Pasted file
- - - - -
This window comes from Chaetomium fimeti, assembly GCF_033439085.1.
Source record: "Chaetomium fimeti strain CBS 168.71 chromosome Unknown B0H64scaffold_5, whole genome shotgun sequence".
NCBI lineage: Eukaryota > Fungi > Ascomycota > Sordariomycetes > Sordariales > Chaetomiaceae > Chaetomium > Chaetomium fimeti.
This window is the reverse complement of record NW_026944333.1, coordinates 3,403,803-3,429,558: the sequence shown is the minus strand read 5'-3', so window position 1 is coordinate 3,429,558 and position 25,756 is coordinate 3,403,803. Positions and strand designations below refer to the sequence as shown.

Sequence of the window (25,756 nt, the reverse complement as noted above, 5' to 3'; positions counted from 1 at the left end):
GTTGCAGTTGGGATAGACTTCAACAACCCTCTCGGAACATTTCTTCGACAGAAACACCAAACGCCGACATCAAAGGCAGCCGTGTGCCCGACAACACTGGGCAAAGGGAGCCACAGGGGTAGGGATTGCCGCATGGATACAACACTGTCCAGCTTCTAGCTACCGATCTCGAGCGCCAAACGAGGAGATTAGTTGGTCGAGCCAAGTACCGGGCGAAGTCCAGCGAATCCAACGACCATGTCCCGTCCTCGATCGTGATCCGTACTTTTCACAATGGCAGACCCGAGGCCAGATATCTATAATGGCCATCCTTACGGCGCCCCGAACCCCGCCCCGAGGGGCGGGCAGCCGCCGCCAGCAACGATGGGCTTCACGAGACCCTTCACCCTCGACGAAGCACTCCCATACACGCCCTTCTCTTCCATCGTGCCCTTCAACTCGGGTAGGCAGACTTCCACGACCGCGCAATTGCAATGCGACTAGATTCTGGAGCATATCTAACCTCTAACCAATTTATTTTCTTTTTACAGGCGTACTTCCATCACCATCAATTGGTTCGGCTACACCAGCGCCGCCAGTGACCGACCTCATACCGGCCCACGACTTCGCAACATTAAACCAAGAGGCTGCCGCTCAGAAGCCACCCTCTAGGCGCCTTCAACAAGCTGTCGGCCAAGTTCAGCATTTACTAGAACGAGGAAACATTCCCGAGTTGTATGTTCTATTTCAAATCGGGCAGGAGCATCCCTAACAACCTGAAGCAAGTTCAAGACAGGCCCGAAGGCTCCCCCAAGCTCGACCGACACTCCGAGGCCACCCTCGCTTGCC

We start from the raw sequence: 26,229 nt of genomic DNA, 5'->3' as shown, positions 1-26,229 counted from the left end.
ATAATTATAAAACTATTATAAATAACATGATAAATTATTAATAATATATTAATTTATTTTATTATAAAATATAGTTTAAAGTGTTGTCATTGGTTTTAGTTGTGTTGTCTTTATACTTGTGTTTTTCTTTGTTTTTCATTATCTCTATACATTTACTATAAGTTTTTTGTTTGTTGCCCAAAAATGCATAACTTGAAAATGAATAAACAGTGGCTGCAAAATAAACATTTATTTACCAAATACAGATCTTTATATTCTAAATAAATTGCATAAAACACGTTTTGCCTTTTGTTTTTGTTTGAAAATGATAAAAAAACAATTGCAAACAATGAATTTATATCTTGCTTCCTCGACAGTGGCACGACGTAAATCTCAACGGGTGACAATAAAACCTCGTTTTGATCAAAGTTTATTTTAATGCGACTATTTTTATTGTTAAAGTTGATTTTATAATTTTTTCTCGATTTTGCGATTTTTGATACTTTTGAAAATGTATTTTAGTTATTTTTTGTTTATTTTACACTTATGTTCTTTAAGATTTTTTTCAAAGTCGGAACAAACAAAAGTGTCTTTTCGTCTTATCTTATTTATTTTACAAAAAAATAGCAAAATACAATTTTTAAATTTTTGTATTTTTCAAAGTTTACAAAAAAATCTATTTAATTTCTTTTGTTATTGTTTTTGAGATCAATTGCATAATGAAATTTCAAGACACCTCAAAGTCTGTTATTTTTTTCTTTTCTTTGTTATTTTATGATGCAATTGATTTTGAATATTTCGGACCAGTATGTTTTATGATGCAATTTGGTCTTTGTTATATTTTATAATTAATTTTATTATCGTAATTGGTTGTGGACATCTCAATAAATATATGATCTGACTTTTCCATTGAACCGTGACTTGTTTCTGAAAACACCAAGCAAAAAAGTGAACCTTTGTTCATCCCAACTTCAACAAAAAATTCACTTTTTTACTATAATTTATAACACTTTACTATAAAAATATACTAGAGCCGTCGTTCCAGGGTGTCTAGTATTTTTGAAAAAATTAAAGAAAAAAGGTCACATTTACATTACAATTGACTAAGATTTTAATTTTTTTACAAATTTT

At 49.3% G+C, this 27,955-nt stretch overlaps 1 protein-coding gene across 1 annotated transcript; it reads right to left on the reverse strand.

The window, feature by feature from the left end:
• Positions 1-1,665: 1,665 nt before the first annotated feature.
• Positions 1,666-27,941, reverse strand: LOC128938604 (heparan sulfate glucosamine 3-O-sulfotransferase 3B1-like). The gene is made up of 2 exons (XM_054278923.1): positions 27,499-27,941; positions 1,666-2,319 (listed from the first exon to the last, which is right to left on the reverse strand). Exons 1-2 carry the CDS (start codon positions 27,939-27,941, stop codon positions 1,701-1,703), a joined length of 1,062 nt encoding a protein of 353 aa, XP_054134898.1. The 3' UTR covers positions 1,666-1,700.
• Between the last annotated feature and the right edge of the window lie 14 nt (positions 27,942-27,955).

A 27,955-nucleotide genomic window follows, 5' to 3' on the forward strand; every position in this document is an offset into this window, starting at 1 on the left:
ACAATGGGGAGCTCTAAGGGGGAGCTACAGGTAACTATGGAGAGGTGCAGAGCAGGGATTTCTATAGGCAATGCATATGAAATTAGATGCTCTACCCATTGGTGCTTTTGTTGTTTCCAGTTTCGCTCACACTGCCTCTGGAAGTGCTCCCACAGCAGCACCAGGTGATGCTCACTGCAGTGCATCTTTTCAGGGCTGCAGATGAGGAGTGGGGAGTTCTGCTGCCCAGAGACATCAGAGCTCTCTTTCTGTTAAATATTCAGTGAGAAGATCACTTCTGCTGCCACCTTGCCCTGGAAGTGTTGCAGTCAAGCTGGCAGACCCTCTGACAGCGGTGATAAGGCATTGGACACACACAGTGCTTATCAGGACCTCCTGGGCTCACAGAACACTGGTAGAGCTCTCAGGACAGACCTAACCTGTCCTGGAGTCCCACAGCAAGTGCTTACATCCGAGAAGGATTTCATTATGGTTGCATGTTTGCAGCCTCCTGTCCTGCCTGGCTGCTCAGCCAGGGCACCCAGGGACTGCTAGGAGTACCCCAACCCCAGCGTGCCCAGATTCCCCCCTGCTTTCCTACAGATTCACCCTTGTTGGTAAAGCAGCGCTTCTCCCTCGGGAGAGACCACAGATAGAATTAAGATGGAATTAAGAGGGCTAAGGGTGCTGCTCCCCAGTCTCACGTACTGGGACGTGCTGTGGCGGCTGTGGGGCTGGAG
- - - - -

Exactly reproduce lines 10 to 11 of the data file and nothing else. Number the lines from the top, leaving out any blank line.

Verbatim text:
The window, feature by feature from the left end:
• Positions 1-1,665: 1,665 nt before the first annotated feature.